Wenge (Millettia laurentii) is a tree found mainly in Tanzania and Mozambique. Another name for the wood is African rosewood. The tree is short, seldom reaching over 50 feet in height. The diameter of the mature tree is 30 to 36 inches. The bark has been valued for a reddish sap called kino. Kino is high in tannin content and is very astringent. Note: A very close relative in appearance and strength is panga panga (Millettia stuhlamnnii).
The wood is very heavy and can be used as a substitute for hickory in sporting goods where its high impact resistance is a plus. In fact, its striking grain pattern, especially when quartersawn (photo) makes it more attractive than hickory. Wenge also is used for both strip and parquet flooring, especially as an accent with a lighter colored floor. It is also used as an accent wood for furniture and cabinets. It has been used for guitar fingerboards. Although not common in the North American markets, wenge lumber is sometimes available. The species is now considered to be endangered.
Processing suggestions and characteristics
Density. The density of kiln-dried wood ranges from 45 to 55 pounds per cubic foot. A board foot of lumber will weigh about 4-1/2 pounds, which is heavier than North American lumber.
Drying. Drying is slow. Warping is minimal. Most wenge is dried before it arrives in North America.
Shrinkage in drying from green to 6 percent MC is estimated to be 4-1/2 percent tangentially (the width of flatsawn lumber) and 2-1/2% radially (quartersawn width). This is quite small.
Gluing and machining. Wenge will often be quite resinous, which leads to problems when gluing. Surfaces should be freshly prepared and should then be cleaned with a solvent moments before gluing, similar to gluing teak.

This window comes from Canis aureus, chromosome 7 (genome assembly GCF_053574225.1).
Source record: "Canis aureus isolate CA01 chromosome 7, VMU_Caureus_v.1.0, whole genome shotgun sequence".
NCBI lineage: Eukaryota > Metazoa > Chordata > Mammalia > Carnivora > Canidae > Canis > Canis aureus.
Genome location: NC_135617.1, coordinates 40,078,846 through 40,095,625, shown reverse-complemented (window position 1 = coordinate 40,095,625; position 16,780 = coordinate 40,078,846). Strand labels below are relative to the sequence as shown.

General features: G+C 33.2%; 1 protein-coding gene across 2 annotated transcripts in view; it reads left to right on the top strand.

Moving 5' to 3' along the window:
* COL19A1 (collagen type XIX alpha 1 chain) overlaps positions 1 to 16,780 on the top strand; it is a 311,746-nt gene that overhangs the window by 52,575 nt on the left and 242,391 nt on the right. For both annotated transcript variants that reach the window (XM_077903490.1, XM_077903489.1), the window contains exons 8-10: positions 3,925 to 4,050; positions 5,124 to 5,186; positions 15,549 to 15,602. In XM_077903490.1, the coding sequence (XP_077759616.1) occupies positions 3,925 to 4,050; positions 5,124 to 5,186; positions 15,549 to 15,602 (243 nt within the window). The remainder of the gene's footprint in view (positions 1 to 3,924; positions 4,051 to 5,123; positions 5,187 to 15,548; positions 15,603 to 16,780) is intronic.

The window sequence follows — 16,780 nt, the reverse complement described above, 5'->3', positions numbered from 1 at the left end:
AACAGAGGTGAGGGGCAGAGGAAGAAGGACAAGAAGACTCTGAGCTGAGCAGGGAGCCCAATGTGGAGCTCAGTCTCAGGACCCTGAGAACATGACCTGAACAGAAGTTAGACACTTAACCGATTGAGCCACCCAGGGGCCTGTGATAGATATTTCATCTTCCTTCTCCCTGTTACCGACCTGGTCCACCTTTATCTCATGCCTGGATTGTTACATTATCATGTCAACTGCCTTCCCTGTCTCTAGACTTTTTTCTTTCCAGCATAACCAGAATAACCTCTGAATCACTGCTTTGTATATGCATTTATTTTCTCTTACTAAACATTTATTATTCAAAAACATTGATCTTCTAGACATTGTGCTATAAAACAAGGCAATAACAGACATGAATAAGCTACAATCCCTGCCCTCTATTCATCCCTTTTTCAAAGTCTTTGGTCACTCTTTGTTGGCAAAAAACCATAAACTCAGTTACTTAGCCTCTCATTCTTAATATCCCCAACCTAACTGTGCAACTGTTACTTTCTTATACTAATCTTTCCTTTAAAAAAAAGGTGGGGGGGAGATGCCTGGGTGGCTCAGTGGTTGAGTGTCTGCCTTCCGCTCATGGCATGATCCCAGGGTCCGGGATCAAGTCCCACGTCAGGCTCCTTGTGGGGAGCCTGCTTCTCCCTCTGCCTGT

The wood is so dense that it is hard to machine and the heat generated rapidly dulls tools. Tools must be kept as sharp as possible for best performance.
Splinters of wenge cause persistent inflammation. Exposure to the sawdust can cause abdominal cramps, eye irritation and breathing problems.
Stability. This wood is very stable, requiring a change of 6 percent MC for a 1 percent size change tangentially and a 12 percent MC change radially. This is less than half the movement of red oak. Because it moves so little, one might be tempted to use wood that is a bit higher in MC than normal for other hardwoods. I suggest using wood no higher than 9 percent MC; check the MC before using.
Strength. Wenge is very strong (MOR is 16,200 psi) and very stiff (MOE is 1.97 million psi). It is also quite hard, with a rating of 1630 pounds. The wood is also high in shock resistance; hence its use for sporting goods and tool handles.
Color and grain. The heartwood is dark brown with fine, closely-spaced black lines that are very striking on a quartersawn surface. A flatsawn surface also has a striking pattern. The grain is coarse with large open vessels, similar to red oak. The grain is usually fairly straight.
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